In addition, several out-of-state television stations – including the New England Cable Newsnetwork (NECN) – ran stories that referred to the SCSU commencement, even though the stories themselves focused on Heather’s reaction later in the day to Dzhokhar Tsarnaev being sentenced to death in connection with the bombings.

And on May 16 , Heather mentioned the SCSU Commencement and our students during aninterview with the TodayShow.

*The New Haven Register ran a May 5 story on Michelle Grecni, a pole vaulter on the women’s track and field team, as she prepares to compete in the Division II national championships later this month.

*President Mary Papazian was mentioned in an article that was published May 5 in theArmenian Weekly newspaper as a co-moderator of an event in Times Square (New York) to mark the 100-year anniversary of the Armenian Genocide.

*The May 4 signing ceremony to launch the partnership between Southern and the city of New Haven to boost the region’s biotechnology industry garnered media coverage in the New Haven Register and the New Haven Independent.

The following is the link to the story that appeared on May 5 in the Register. (The link also includes photos that were posted online yesterday of the ceremony and of the construction of the Academic and Laboratory Science Building.):

In addition, an op-ed by President Mary Papazian and New Haven Mayor Toni Harp ran in the May 5 edition of the Register. The op-ed discussed topics such as the new partnership and the need for more graduates with a degree in the STEM (science, technology, engineering and mathematics) disciplines.

The following is a link to the Independent story, which also includes some photos and was published on May 4:

*David Kemler, a professor of exercise science and an expert on sports psychology, was interviewed for a story on Channel 3 that aired May 4 during the 5 p.m. newscast. The interview focused on whether cash incentives can help people reach fitness goals.

*Police Chief Joe Dooley was quoted in a Hartford Courantstory May 4 about the use of body cameras by police in Connecticut.

*Steve Abbagnaro, a student who is graduating this month and whose company has been working with the U.S. Department of Homeland Security, was highlighted in an article May 3 in the Middletown Press. A computer science major, he also has found security flaws for prominent companies in the past.

The way you are perceived by your closest friends may predict how long you will live, according to a study co-authored by a Southern Connecticut State University adjunct professor.

You’ve almost certainly seen at least one of those tests that attempts to predict how long you’re going to live. They are usually based on lifestyle choices and heredity – are you a smoker? Do you exercise? What is your diet? How old did your parents and relatives live?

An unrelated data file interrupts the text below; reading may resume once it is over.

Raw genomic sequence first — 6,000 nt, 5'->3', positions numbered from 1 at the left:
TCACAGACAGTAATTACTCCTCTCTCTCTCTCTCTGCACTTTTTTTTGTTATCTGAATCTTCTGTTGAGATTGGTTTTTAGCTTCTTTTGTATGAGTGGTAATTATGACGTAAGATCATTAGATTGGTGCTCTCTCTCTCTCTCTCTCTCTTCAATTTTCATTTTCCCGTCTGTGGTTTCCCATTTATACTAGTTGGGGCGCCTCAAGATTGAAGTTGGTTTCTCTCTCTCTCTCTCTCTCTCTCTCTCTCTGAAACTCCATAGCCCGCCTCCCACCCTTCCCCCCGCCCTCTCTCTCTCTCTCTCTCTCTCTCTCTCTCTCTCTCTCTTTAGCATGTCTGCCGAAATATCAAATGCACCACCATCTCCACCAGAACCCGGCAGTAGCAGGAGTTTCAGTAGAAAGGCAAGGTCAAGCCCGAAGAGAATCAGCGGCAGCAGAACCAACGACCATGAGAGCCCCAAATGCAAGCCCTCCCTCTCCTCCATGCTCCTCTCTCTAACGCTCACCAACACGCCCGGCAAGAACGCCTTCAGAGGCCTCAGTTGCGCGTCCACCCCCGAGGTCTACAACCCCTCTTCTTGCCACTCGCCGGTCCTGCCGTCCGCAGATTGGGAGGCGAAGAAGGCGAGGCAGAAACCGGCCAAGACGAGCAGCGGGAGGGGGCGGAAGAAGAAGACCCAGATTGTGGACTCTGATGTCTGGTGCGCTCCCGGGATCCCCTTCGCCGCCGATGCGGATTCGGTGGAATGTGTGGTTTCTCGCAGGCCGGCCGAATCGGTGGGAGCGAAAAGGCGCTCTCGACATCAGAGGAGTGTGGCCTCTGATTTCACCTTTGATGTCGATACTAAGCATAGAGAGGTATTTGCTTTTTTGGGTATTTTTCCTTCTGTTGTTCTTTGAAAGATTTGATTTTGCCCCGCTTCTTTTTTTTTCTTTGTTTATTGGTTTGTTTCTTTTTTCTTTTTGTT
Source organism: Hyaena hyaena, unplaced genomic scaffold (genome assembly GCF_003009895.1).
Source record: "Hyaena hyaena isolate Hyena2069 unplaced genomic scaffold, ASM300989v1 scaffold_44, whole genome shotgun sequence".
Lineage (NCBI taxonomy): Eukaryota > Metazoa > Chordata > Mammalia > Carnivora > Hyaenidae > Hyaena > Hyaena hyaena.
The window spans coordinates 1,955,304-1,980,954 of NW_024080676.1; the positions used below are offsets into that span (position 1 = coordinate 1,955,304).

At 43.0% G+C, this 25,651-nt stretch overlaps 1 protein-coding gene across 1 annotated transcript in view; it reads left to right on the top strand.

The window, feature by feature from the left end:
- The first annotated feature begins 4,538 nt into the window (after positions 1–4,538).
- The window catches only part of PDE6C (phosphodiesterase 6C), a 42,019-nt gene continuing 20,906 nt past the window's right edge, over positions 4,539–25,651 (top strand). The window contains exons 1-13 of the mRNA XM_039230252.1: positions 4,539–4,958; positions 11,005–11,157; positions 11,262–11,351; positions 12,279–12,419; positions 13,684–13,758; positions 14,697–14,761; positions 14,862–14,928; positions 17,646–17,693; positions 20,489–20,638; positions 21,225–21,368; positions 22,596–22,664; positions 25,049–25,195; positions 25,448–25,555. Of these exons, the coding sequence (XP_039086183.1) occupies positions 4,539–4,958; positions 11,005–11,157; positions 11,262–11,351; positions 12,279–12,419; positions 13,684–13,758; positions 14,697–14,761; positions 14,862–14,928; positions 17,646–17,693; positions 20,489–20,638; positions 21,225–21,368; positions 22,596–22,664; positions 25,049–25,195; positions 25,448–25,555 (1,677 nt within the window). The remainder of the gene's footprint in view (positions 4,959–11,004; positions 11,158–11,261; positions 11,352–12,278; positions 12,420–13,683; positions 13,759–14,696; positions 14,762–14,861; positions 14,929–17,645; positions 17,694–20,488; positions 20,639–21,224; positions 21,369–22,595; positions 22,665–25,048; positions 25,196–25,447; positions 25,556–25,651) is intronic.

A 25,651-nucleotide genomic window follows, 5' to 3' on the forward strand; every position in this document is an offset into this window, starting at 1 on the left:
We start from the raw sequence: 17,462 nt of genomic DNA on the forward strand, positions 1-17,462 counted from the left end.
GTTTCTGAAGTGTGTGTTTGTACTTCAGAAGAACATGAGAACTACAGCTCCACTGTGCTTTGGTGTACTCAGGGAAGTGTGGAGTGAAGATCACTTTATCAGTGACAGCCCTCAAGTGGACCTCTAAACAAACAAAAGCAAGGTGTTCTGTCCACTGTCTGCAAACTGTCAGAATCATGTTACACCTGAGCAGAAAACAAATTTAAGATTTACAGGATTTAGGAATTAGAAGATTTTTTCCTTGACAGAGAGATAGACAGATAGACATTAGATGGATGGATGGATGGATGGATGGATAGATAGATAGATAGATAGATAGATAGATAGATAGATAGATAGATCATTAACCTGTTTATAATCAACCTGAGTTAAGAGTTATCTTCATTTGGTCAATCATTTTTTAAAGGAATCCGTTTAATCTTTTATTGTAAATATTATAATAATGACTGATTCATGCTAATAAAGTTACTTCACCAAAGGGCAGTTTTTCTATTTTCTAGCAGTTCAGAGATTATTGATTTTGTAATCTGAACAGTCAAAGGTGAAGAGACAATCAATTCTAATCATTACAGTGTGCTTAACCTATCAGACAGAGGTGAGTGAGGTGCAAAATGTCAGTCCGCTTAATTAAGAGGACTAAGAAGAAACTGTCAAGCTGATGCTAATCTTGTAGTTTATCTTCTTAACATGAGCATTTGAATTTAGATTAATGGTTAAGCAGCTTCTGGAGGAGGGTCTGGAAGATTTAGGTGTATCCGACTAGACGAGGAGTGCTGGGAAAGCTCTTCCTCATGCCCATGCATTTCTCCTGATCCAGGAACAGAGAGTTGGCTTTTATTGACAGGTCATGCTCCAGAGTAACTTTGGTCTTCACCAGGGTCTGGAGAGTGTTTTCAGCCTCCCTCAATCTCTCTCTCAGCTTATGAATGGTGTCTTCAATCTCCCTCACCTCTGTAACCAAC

While imperfect, these tests can give you some insight into the potential health challenges you face. But another test also has proven to be a good predictor of longevity, and the questions have more to do with personality characteristics then genetics or how much you work out. In fact, the most accurate predictor in this study has to do with your friends’ perceptions of your personality – while you are in your 20s.

A study co-authored by Madeleine Leveille, an adjunct faculty member in the Psychology Department at Southern, and her husband James Connolly, who previously has taught as an adjunct at Southern, shows that how your five closest friends perceive your personality is a key forecaster of your longevity. Leveille and Connolly were among five co-authors of the study.

For men, the most predictive personality trait was conscientiousness. Those whose friends rated them highly enough to place among the top 25 percent of participants with regard to this characteristic lived an average of 10 to 12 years longer than those who were ranked in the bottom 25 percent.

“The difference is roughly the equivalent of that between smokers and nonsmokers,” Connolly says.

Openness (to ideas and experiences) also was a predictive quality for men with an average of 3 to 4 years difference in longevity between those who scored among the highest and lowest quartile in this category.

For women, emotional stability was the most important personality trait with a 3- to 4-year differential between those in the top and bottom 25 percent. And agreeableness was the second most important quality for women, with an average gap of 2 years.

Now, you might be thinking that this test sounds like something from a bygone era – particularly with how women are judged. And in some ways, it is. The data for the study were collected between 1935 and 1938 by the late psychologist E. Lowell Kelly. About 300 engaged couples – most of whom were residents of New England with an average age of 25 — were interviewed separately from their betrothed. Their friends, as identified by the participants as individuals who knew them well enough to provide accurate assessments, were questioned. Most of the participants named five friends, although the number ranged from three to eight, and most were members of their wedding party.

“This was in an era before the long-term employment of women became the norm,” Connolly says. “Would the personality characteristics change among later generations? It’s possible, but we won’t know conclusively for some time.”

All participants were scored in five personality characteristics – conscientiousness, openness, agreeableness, emotional stability and extraversion.

Leveille and Connolly, who have their own psychology practice in Waterford, followed up the data from the study several years ago. The results were published in a recent edition of the prominent journal “Psychological Science.”

“If you think about it, the results of the study make sense,” Leveille says. “Who knows you better than your friends? And when you look at the key personality traits involved, men who are conscientious are less impulsive and less likely to take unnecessary risks. And those who are open-minded were more likely, for example, to give up cigarette smoking after the scientific evidence mounted in the 1950s, ’60s and ’70s that it is harmful to your health.

“As for the women, you have to keep in mind that these individuals grew up in the 1920s and 30s. Being agreeable back then probably meant being a good housewife and having a close network of friends.”

The study also looked at how individuals perceived their own personality characteristics. Some correlation between self-perceived personality traits and longevity existed among men. In other words, men who gave themselves high marks for conscientiousness and openness tended to live a little longer, but it was not as much of a factor as their friends’ perception. Among women, self-perception was not a factor at all.

How would your closest friends evaluate you?